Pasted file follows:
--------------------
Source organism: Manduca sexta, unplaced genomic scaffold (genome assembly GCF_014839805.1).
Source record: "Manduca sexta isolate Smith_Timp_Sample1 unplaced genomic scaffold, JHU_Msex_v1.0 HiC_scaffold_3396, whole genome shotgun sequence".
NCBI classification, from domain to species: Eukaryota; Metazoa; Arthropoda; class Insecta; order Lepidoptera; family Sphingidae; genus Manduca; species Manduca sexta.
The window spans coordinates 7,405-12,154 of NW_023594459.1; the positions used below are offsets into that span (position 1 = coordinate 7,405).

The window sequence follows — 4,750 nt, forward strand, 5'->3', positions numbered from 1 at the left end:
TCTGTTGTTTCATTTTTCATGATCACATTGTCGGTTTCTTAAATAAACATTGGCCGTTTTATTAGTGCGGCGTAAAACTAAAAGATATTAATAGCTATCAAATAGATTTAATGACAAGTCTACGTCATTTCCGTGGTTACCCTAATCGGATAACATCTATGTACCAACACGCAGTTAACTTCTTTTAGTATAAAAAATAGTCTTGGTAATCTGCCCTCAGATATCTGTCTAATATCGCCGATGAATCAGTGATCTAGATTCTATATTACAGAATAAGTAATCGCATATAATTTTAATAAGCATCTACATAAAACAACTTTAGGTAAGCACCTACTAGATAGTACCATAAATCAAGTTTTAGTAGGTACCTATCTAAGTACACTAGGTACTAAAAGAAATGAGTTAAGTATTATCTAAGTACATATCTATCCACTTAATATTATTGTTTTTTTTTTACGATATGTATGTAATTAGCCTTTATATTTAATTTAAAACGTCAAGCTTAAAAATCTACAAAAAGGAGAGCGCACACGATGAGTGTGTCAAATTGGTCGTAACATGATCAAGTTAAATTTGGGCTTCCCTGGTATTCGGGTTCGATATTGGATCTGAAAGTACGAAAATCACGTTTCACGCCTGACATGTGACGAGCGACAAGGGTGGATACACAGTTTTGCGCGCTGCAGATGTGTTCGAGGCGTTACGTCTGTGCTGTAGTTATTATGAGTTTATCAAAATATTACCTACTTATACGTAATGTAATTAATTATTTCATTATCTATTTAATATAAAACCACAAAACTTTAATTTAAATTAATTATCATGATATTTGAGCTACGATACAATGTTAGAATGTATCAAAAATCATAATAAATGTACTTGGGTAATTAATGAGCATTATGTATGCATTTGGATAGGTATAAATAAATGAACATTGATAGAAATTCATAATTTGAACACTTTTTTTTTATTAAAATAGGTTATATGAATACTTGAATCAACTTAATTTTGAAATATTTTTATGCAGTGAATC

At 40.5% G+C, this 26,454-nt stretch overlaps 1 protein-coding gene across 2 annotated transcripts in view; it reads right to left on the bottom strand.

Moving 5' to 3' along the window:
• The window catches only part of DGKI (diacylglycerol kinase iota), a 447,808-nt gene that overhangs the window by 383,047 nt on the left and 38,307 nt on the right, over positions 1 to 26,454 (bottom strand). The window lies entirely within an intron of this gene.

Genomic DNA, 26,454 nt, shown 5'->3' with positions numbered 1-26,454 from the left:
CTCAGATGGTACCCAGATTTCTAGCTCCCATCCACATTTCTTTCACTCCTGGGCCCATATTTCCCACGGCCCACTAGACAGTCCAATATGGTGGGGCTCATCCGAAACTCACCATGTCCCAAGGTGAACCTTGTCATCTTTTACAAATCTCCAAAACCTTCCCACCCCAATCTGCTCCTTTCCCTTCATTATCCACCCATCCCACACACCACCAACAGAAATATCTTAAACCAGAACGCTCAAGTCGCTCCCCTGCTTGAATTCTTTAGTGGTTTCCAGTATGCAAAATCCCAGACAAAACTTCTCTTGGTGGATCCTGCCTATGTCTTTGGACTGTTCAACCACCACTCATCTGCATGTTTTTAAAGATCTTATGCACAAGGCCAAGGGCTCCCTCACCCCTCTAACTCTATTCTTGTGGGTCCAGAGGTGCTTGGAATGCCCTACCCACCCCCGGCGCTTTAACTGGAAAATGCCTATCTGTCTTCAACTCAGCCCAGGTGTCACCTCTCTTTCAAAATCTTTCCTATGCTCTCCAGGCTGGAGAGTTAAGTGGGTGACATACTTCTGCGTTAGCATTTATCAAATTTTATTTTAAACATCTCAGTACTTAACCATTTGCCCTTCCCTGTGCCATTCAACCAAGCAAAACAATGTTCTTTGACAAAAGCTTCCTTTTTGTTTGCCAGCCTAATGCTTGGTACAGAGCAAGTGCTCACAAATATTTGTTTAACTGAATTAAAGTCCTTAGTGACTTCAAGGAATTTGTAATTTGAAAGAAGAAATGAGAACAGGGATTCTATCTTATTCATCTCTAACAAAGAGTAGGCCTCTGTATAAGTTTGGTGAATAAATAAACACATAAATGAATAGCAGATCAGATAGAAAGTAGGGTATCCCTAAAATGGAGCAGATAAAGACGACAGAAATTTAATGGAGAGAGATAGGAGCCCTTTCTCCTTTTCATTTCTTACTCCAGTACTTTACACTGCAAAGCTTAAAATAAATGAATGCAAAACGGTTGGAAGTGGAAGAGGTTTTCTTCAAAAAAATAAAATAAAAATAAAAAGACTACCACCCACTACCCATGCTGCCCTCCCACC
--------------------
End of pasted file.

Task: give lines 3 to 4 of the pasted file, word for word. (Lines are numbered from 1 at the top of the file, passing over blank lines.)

NCBI classification, from domain to species: Eukaryota; Metazoa; Arthropoda; class Insecta; order Lepidoptera; family Sphingidae; genus Manduca; species Manduca sexta.
The window spans coordinates 7,405-12,154 of NW_023594459.1; the positions used below are offsets into that span (position 1 = coordinate 7,405).